You may want to take a partner, friend or family member out with you to give you confidence, and for an extra pair of helping hands.

Can I have an alcoholic drink while breastfeeding?

Alcohol can pass into your breastmilk and then to your baby. If you are breastfeeding the odd alcoholic drink is unlikely to harm your baby. Try to wait at least 2 hours after having a drink, before you next feed your baby, to be on the safe side.

If you are planning to go out for a drink, you may want to express milk in advance. Then, your baby can have your breast milk from a bottle while you are out, and while you are waiting for alcohol to clear from your system.  

Drinking more than the recommended limit of 14 units a week can harm you and your baby. It can reduce your milk supply, and affect your baby's sleep. It may also cause problems with your baby's growth and development.

Find out how many units are in common alcoholic drinks.  

Can I smoke while breastfeeding?

Not smoking will help protect your baby against:

But if you are finding it hard to stop smoking it is important not to stop breastfeeding. Your breast milk will still protect your baby from infections and provide essential nutrients.

There is lots of support available to help you stop smoking. Find out more about smoking after your baby is born.

Can my partner help with breastfeeding?

Yes. First of all, they can support your choice to breastfeed, help you to feel good about it and be there for you if you’re having problems.

There are also practical ways they can help, like getting extra pillows to make sure you are comfy while you feed, and getting you a glass of water.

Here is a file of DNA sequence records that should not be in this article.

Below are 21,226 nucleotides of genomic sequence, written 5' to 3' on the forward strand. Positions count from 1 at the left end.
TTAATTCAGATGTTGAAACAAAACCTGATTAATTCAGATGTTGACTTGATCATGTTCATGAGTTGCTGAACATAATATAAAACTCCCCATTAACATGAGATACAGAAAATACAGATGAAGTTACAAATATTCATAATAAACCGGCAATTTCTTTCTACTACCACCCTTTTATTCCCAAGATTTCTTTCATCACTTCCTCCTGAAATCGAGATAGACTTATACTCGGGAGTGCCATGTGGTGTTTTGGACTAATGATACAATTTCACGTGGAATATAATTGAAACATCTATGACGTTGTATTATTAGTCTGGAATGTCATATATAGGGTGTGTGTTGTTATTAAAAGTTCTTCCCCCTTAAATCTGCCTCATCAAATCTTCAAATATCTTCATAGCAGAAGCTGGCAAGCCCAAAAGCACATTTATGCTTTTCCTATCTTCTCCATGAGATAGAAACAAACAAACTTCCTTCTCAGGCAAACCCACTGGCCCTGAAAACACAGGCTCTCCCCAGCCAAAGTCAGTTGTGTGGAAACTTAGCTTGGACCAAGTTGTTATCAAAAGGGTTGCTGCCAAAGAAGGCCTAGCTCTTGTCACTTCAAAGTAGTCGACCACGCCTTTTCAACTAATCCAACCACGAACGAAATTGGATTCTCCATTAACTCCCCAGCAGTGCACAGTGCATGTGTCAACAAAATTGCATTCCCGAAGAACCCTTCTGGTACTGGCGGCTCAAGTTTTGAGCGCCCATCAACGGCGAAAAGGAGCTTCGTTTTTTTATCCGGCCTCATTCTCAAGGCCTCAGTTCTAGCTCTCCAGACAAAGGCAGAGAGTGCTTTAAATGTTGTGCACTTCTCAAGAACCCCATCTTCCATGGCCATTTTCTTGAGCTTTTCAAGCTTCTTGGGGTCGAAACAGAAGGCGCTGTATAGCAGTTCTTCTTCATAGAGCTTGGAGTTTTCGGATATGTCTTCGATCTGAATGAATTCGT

You may want to express breast milk so your partner can bottle-feed it to your baby. Just be aware that introducing a bottle can make breastfeeding harder. It is best to wait at least 6-8 weeks until you and your baby have got used to breastfeeding. Practise expressing first so you are confident at it before you offer your baby a bottle.

If your partner is the one trying to breastfeed, you can do a lot to support them, such as:

  • finding out how breastfeeding works, by going to antenatal or breastfeeding sessions with them
  • taking parental leave early on, so that you can be there to support your partner in the first days and weeks after the birth
  • making sure they have drinks and snacks while feeding
  • doing what you can around the house, and making sure there is plenty of time for them to focus on getting breastfeeding started, without too many distractions or visitors  
  • getting involved in your baby's care between feeds, so your partner can rest or have a shower.  

I do not want to breastfeed anymore. Is it OK to stop?

Breastfeeding is your decision. It is OK to stop and you do not need to feel guilty if it is not for you. There are many reasons why people do not breastfeed, or why they stop before they thought they would. You don’t need to have a reason, you may just decide not to continue.